Acrylamide intake, at levels commonly consumed in the diet, were not related to colorectal, gastric, pancreatic, and oesophageal cancer risk, according to findings of a new study with 5,000 participants published in the new issue of the Journal of Nutrition.
Acrylamide is a potential carcinogen that is created when starchy foods are baked, roasted, fried or toasted. It first hit the headlines in 2002, when scientists at the Swedish Food Administration first reported unexpectedly high levels of acrylamide, found to cause cancer in laboratory rats, in carbohydrate-rich foods.
Despite being a carcinogen in the laboratory, many epidemiological studies have reported that everyday exposure to acrylamide in food is too low to be of concern.
The new study, performed by researchers from Maastricht University, used data from a random sub-cohort of 5,000 participants in the Netherlands Cohort Study. Dietary intakes were assessed using a 150-item food frequency questionnaire (FFQ) at the start of the study.
After 13.3 years of follow-up, the researchers had documented 2,190, 563, 349, and 216 cases of colorectal, gastric, pancreatic, and oesophageal cancer, respectively.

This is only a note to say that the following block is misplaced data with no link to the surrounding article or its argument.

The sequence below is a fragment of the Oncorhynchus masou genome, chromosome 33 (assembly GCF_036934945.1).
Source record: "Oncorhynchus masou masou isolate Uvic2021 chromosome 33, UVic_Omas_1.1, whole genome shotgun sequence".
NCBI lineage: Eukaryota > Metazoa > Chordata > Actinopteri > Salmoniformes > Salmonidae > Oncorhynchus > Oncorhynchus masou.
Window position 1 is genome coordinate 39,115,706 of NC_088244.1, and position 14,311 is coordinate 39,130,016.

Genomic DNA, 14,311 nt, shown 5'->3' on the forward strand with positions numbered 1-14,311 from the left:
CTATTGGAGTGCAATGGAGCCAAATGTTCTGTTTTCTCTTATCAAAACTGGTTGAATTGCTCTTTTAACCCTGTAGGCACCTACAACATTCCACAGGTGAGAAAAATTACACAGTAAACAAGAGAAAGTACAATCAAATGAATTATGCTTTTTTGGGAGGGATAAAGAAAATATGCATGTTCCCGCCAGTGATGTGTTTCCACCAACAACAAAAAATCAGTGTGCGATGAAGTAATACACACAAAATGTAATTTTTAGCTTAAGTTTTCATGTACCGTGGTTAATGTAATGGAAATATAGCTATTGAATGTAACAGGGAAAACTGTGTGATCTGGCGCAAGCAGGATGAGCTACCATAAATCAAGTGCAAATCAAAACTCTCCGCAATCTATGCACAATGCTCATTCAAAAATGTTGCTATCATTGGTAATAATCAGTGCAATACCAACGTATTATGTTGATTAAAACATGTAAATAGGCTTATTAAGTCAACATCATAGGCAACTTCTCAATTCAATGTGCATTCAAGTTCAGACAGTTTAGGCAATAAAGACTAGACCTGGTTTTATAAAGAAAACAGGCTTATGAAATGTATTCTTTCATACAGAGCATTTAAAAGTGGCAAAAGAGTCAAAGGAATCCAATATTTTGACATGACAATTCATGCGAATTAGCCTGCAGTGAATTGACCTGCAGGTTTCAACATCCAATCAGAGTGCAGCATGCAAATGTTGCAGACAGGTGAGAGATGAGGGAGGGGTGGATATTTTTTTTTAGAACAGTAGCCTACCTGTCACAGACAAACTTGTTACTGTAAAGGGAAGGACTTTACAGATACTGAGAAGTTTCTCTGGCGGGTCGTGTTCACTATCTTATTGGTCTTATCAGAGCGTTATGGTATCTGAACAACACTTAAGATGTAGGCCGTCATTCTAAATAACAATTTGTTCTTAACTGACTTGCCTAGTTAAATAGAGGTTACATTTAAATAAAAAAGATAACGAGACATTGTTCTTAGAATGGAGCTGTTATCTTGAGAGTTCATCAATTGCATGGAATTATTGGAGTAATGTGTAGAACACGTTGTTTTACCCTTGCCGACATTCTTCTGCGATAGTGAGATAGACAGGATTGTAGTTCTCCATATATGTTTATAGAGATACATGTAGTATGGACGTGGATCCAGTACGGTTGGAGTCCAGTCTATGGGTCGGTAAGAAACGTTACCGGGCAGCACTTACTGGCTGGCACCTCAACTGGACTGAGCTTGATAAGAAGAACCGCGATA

The average daily acrylamide intake of all the participants was 21.7 mg. None of the cancers were associated with acrylamide intakes, but the researchers noted that some subgroups of participants did exhibit increased risks. Notably, obesity and age were associated with increased risks.
“Overall, acrylamide intake was not associated with colorectal, gastric, pancreatic, and oesophageal cancer risk, but some subgroups deserve further attention,” concluded the researchers.
Industrial efforts against acrylamide
Despite the growing number of null results from epidemiological studies industry continues to explore ways of removing or reducing the formation of acrylamide.
Successful areas of study have focused predominantly on the precursors to acrylamide, mainly asparagine.
Approaches include converting asparagine into an impotent form using an enzyme, binding asparagine to make it inaccessible, adding amino acids, changing the pH to alter the reaction products, cutting heating temperatures and times, and removing compounds from the recipe that may promote acrylamide formation.
Source: Journal of Nutrition Volume 138, Pages 2229-2236“Dietary acrylamide intake is not associated with gastrointestinal cancer risk”Authors: J.G.F. Hogervorst, L.J. Schouten, E.J.M Konings, R.A. Goldbohm, P.A. van den Brandt